Book Reviews by Today, I Read…

A Continuous Book Review and Vocabulary Assignment

October 11

Comments: 2

The Sunday Salon, Sunday Sketch 0.7, and RIP IV Short Story Sunday

by Ann-Katrina

I felt like the monster truck announcer guy writing that title–Sunday! Sunday! Sunday!

Anyhoo, moving right along.

Just got back from the store and since it’s so difficult to leave the store without purchasing at least one book, I decided to get four. (There was some logic in that sentence when I heard it in my head, but it escapes me at the moment.)

New Books Oct. '09

I nabbed the Norman Rockwell and Michelangelo books because I like art and I figure someone who likes art can’t have too many books on the subject. The Real Life Renovating I picked up, not because I plan on renovating anything (as if getting electrocuted installing a new ceiling fan wasn’t fun or anything), but because the pictures were phenomenal and it would help greatly in visualizing homes for my characters. And I got the Baby Animals book because…well…they’re baby animals, *squee*.

I’ve already read both the Norman Rockwell and Baby Animals books and discovered that I really would have loved to share a cup of coffee with Mr. Rockwell and that baby giraffes, when they’re born, drop seven feet to the ground—what a way to start your life.

Sunday Sketch 0.7

I’m going to cheat a little bit…

Instead of doing a scene from one of the books or stories that I’m reading, I’m going to do a sketch from the Baby Animals book because…(do we really have to go over this again? They’re baby animals, *squee*.)

I wanted to draw the baby rhino because 1) he’s adorable, and 2) they rarely receive love for their cuteness because they kind of stop being cute when they’re all grown up, but then I saw the baby field bunny.

Field Bunnies Sketch

I was tempted to color it, but I decided to save that for another day.

RIP IV Short Story Sunday

In order to get my short story fix, I incurred a book avalanche. Yeah, you heard me correctly. You remember that neat stack of books I created for my 24 hour read-a-thon book pool? Well, the book I wanted to read was halfway down the second stack and I decided it might be fun to try my hand at Jenga. It didn’t work out so well. At least I’ll have an easier time restructuring my book pool should the need arise.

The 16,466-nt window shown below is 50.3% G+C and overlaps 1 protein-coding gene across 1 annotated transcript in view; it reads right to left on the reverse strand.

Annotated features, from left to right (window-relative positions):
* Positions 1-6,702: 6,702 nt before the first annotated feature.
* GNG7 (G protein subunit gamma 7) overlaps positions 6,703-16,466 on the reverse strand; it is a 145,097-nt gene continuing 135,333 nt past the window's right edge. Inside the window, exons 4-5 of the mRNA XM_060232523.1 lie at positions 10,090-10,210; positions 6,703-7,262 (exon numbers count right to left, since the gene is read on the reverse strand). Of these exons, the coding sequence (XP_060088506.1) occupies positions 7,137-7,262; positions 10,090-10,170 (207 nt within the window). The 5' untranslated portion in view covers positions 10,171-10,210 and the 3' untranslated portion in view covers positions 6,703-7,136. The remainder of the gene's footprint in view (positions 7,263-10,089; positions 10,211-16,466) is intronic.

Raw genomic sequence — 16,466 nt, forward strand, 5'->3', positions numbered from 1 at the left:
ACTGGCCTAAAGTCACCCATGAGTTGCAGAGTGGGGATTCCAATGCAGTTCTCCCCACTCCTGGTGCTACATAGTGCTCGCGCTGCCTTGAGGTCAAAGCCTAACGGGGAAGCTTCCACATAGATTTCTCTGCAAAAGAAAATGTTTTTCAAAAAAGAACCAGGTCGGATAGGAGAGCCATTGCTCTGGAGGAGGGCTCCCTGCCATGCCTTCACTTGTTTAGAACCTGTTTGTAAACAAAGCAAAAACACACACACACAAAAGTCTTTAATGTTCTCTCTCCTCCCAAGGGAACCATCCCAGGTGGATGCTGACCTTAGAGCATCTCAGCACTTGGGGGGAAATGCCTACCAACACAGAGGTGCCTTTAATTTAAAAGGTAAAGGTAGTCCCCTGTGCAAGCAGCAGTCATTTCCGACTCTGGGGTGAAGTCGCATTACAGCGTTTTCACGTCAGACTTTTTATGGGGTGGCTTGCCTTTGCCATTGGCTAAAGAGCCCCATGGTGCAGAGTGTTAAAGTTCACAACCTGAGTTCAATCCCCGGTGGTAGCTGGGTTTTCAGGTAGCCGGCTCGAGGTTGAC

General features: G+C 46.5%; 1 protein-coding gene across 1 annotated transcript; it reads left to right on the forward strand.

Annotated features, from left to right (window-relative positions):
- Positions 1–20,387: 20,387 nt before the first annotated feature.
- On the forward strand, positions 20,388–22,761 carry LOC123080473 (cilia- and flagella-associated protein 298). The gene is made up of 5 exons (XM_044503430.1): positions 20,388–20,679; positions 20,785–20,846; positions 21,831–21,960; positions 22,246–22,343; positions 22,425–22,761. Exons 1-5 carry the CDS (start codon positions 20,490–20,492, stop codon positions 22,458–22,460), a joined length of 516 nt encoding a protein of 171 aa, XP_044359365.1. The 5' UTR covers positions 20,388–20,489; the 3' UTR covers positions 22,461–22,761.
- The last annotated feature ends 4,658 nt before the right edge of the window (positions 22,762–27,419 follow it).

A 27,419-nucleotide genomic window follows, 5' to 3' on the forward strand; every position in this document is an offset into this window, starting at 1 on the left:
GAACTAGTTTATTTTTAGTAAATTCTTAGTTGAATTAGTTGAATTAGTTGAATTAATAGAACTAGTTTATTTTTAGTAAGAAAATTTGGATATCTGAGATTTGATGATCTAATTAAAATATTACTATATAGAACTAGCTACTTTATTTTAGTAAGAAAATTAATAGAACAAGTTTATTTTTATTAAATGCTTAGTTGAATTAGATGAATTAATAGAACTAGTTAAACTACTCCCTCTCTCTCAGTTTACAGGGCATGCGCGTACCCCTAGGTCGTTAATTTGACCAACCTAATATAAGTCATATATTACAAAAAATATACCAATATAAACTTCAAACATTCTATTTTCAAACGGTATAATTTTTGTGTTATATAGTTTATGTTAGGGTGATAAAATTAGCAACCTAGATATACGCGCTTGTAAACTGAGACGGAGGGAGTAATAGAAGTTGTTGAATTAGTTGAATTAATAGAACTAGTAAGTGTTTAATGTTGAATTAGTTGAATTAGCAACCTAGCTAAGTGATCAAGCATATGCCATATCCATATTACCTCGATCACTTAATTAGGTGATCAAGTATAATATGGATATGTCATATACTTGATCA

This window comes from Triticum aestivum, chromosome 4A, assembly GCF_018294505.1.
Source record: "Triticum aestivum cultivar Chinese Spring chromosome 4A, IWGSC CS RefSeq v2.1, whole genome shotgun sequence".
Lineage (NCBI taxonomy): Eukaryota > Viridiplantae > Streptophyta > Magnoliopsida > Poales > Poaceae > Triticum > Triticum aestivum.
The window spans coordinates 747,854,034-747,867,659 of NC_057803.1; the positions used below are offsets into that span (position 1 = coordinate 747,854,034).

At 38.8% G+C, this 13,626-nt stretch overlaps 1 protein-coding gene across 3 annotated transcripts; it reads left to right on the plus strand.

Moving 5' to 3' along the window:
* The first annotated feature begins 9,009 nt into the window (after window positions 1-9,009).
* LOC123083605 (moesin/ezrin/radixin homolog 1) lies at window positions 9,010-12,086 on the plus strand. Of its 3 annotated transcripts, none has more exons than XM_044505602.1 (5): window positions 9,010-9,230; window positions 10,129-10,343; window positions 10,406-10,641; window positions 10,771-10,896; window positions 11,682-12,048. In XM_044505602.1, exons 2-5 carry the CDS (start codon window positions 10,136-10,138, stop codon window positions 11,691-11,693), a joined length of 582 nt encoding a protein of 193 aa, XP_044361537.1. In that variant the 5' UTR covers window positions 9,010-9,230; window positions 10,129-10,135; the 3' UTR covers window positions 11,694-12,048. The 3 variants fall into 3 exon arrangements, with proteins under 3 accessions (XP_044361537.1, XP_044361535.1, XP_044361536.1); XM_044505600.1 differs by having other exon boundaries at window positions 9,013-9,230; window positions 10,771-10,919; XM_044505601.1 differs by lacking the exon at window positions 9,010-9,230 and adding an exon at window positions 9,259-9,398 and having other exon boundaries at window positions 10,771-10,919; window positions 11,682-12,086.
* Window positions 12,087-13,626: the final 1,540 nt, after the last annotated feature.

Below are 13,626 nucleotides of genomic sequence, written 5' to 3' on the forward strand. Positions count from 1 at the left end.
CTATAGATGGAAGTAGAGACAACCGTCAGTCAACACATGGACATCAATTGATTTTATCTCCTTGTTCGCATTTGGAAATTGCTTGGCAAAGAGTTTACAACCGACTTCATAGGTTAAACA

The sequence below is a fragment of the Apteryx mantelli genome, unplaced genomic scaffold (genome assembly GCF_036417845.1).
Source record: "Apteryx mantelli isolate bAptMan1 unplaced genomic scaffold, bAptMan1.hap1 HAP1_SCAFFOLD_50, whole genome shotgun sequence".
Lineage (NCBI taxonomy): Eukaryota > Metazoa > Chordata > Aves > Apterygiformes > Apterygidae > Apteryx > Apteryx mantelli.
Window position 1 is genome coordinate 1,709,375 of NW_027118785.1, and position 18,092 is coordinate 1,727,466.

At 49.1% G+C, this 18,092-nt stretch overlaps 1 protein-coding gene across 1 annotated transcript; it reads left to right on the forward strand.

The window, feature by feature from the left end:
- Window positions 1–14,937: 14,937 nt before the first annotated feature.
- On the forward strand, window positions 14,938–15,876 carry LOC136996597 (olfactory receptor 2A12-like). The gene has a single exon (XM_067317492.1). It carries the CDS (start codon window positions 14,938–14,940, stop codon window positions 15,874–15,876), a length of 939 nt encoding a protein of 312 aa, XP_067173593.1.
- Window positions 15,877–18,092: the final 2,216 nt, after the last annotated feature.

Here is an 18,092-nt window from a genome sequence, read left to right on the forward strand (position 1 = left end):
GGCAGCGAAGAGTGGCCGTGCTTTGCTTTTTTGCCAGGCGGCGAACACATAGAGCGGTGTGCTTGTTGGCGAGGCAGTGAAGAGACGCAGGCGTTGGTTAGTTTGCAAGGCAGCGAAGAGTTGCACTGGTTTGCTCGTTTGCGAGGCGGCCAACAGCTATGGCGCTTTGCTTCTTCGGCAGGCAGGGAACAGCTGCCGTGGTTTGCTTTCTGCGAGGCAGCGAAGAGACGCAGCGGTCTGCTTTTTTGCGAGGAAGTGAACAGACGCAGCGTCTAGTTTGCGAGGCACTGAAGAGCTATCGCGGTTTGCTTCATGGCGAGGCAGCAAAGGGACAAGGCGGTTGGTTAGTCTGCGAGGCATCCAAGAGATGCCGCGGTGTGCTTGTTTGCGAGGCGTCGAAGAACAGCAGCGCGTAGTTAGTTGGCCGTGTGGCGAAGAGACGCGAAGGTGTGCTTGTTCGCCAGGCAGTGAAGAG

Since I was out and about for a bit today, I only had enough time to read one short story: The Case of the Four and Twenty Blackbirds from M is for Magic by Neil Gaiman.

Scary this story was not. It was, however, quite charming in a cute way. It took all the familiar nursery rhymes we heard growing up and transformed it into a noir whodunit featuring Little Jack Horner as the private dick and Humpty Dumpty as the victim.

Tomorrow I’m hoping to get in at least a few more tales from this book, if not all of them.

Now…I’m going to watch The Nightmare Before Christmas and going to bed. :)

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September 29

Comments: 8

Review: Coraline by Neil Gaiman

by Ann-Katrina


From the Back Cover of Coraline

When Coraline steps through a door to find another house strangely similar to her own (only better), things seem marvelous. But there’s another mother there, and another father, and they want her to stay and be their little girl. They want to change her and never let her go.

Coraline will have to fight with all her wits and courage if she is to save herself and return to her ordinary life.

Three Quick Points About Coraline

  • Point 1: This book is absolutely riveting. Who knew I’d ever use the term riveting to describe a short novel penned for third-graders?
  • Point 2: I’m sure some children will wind up with nightmares after reading it (or having it read to them). I can’t deny that I’m a huge fan of horror and creepy stories; my library as a youth (and even today) tells this tale. But, reading Coraline definitely sent a few chills up my spine…more so than some of the adult novels I’ve read.
  • Point 3: Coraline is a splendid reminder that we (children and adults alike) are all capable of great courage. Coraline has a real child’s personality–not some fantasized version of one–which made her courageous adventures incredibly relatable. I was able to see much of myself, when I was a child, in her and watching her dig deep to find her courage made me want to dig deep and rediscover my own.

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